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'Records like Dave's Black are more than entertainment'

BACKLASH: Dave has sparked a debate with the first single from his debut album

OVER THE last few weeks that ‘dirty’ word – black – has been high on the media agenda again.

I wonder why the mere mention of it can stir such strong emotions and create a vacuous space for conversation.

Discussion is good, but it is alarming when you hear some of the opinions that are openly aired.

If you follow my Instagram channel (@seanibremix) you may have seen my passionate video (which some may call a rant) about the backlash from some of the Radio 1 audience to Annie Mac playing UK rapper Dave’s Black record.

This record brings us back to a place that Bashy’s Black Boys record took us in 2009.

Both records are about black upliftment and being aware of how much black people have contributed to this world holistically.

Records like this are more than entertainment – they are a critical part of education. An education that unfortunately doesn’t get taught in the schools or colleges; an education that has been stolen and hidden from black people around the world for many years.

The problem with them seems to be that some of the listeners think it is “racist” for black artists to speak in such a manner. The argument is: Would they get away with a record called White?

I understand that argument from a black and white perspective.

But the bigger issue is there is a grey area. That grey area is that if you haven’t lived in the skin of a black person you truly would know that a record like this adds balance to our experience.

Walking in my shoes is no longer good enough to understand the black experience you have to live in my skin.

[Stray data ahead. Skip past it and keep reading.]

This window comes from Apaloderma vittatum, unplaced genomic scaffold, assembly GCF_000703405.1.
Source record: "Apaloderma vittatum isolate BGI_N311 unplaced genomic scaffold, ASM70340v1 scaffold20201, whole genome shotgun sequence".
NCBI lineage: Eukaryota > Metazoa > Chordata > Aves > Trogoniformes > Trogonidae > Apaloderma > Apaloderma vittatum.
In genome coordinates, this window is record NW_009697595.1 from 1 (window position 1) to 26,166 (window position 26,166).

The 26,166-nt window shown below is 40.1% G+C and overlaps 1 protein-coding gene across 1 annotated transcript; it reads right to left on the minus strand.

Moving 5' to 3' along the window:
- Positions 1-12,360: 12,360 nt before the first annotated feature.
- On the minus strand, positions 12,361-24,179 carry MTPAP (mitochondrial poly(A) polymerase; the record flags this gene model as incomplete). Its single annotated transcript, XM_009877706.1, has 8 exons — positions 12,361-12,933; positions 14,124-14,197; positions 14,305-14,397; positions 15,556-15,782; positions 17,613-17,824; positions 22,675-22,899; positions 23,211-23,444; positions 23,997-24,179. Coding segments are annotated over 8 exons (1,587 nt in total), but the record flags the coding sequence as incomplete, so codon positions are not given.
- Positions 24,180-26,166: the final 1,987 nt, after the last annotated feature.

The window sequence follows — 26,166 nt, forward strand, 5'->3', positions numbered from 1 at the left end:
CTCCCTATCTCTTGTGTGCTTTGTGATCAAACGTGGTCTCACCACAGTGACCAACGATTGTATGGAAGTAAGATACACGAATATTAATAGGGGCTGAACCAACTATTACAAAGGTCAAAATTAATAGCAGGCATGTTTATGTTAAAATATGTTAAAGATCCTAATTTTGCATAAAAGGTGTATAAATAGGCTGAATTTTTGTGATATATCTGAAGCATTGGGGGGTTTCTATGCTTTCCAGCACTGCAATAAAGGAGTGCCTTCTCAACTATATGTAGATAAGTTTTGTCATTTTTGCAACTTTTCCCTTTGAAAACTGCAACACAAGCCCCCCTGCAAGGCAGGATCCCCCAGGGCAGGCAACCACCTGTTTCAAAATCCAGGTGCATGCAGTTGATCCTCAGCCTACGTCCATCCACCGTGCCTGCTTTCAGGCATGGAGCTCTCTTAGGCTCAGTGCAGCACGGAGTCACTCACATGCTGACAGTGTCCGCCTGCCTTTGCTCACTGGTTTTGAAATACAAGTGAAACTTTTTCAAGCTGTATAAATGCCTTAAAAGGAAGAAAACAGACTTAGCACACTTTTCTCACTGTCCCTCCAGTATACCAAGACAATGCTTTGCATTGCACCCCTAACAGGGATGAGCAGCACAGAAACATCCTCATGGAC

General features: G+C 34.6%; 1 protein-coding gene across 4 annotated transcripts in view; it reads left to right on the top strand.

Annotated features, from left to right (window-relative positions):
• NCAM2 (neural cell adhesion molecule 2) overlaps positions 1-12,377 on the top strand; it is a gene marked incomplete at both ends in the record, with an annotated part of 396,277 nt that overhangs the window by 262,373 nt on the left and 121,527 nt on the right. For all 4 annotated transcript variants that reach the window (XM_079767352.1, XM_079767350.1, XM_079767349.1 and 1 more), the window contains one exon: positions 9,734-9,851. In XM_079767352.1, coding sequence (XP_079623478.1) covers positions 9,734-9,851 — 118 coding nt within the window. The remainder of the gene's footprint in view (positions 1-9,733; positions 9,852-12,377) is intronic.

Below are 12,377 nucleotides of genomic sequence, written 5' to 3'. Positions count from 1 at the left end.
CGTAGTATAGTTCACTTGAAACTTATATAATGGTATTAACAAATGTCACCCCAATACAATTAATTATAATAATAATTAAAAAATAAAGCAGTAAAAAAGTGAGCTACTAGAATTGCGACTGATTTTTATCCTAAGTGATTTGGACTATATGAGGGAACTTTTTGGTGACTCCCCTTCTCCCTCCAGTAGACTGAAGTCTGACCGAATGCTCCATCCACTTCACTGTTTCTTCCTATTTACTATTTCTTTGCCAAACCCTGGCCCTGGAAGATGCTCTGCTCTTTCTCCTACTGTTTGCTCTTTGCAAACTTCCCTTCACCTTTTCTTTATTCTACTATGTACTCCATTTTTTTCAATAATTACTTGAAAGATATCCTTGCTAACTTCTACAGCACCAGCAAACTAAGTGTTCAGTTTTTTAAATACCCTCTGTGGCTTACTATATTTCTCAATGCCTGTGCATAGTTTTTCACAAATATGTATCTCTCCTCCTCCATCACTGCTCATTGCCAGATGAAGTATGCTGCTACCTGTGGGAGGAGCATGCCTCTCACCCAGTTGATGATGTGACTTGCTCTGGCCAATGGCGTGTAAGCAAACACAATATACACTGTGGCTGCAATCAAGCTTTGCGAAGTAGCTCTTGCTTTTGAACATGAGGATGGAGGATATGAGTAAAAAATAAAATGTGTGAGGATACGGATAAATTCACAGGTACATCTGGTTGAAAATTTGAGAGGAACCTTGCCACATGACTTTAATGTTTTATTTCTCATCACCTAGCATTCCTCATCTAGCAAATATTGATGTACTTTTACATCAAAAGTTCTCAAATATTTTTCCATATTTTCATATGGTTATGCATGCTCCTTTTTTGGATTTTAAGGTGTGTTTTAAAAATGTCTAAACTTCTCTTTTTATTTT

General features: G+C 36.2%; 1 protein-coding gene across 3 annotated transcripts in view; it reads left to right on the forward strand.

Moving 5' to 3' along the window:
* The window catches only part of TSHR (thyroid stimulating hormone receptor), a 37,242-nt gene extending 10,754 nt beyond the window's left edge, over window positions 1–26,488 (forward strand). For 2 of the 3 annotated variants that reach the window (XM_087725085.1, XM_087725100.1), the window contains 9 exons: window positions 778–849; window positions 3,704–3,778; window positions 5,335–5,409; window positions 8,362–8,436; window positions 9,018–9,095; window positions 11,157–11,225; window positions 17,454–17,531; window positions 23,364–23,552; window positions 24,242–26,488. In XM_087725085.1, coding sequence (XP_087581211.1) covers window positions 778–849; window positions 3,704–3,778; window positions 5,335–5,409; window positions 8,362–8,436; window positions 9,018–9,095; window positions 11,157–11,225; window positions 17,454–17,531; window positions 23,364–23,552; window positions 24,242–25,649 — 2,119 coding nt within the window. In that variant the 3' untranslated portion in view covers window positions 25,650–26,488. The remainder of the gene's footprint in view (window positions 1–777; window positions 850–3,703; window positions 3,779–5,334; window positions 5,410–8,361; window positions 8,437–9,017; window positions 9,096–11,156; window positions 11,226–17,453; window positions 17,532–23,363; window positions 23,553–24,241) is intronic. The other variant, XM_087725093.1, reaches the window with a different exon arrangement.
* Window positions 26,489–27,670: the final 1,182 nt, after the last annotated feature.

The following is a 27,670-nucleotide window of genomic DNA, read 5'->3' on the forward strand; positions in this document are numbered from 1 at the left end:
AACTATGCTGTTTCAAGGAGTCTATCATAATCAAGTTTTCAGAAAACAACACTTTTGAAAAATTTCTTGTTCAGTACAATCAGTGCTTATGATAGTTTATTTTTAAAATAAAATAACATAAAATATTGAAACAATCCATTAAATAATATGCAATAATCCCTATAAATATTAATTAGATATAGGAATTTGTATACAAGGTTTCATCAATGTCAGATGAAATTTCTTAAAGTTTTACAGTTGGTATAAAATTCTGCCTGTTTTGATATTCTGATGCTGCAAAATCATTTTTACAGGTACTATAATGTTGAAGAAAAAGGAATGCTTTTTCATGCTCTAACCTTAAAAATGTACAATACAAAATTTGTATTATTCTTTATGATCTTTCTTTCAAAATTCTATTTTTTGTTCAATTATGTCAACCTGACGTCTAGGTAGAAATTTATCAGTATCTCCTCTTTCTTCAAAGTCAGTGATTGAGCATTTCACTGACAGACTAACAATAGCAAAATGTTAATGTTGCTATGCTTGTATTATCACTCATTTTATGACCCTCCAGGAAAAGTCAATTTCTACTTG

This is one of the reasons why I love the Caribbean and Africa so much and see it as returning home. It may be slightly obvious, but I don’t have to water down my blackness and overly worry about what my white colleagues may think.

I can be me unapologetically and talk the way I talk and act the way I act without fear of being judged because I am different.

One of the last songs I recorded in Jamaica was by an upcoming artist, Yeza, called Is It Because I’m Black?, and all the week this has been ringing around my head due to what has been going on around me – don’t even get me started on MP David Lammy getting attacked for his ‘white saviour’ comments…

REPRESENTING: Seani was with Yeza, left, recently, recording her take on Syl Johnson’s Is It Because I’m Black?

Yeza’s track is a re-interpretation of the classic ‘70s track by Syl Johnson.

It was re-recorded as a roots version by another rising roots star Samory I for Rory Stone Love’s Black Dub Label.

This was one of the standout moments on his critically acclaimed debut album, Black Gold.

Yeza let me know that Rory was behind the idea of the new remix.

“There is a whole heap of things mi haffi say pon da topic ya, so probably when you listen to the track it can seem like information overload cos that’s the stuff that me read ‘bout cah black history is very dear to me,” she says emphatically.

Yeza describes herself as a no-nonsense artist when it comes to the message she delivers through her music, – but she does it with a difference.

“A little bit of militancy with a little bit of sexy!,” she says, smiling.

Her imposing stature was in evidence while we was in the Big Yard rehearsal studio – the type of presence that makes you aware that if you say the wrong thing you will be quickly put into place. She continued to tell me: “As a female I have a message for the people ‘cos I think its lacking from the females speaking out against a lot of the things at the moment.


“I don’t want to be too preachy, but I want to be the voice that is there, that I don’t see is there to speak about the injustices around the world.

“One of the key things that I stand for is moving forward and being a rebel and not being apologetic about that.

“A lot of people them feel like because of other standards out there that they should just curl up into their shell and refrain from being the person they want to be truly, but I disagree.”

She adds: “Whoever wants to get mad and whoever don’t like it that’s up to them.

“You are here to leave a specific blueprint on this world and nobody else has that blueprint but you, so there should be nothing to stop you expressing that.”

This was refreshing to hear from a young artist without the fear of being blocked from the system because of her principles.

The music needs more of this – so let’s redress the balance, shall we?

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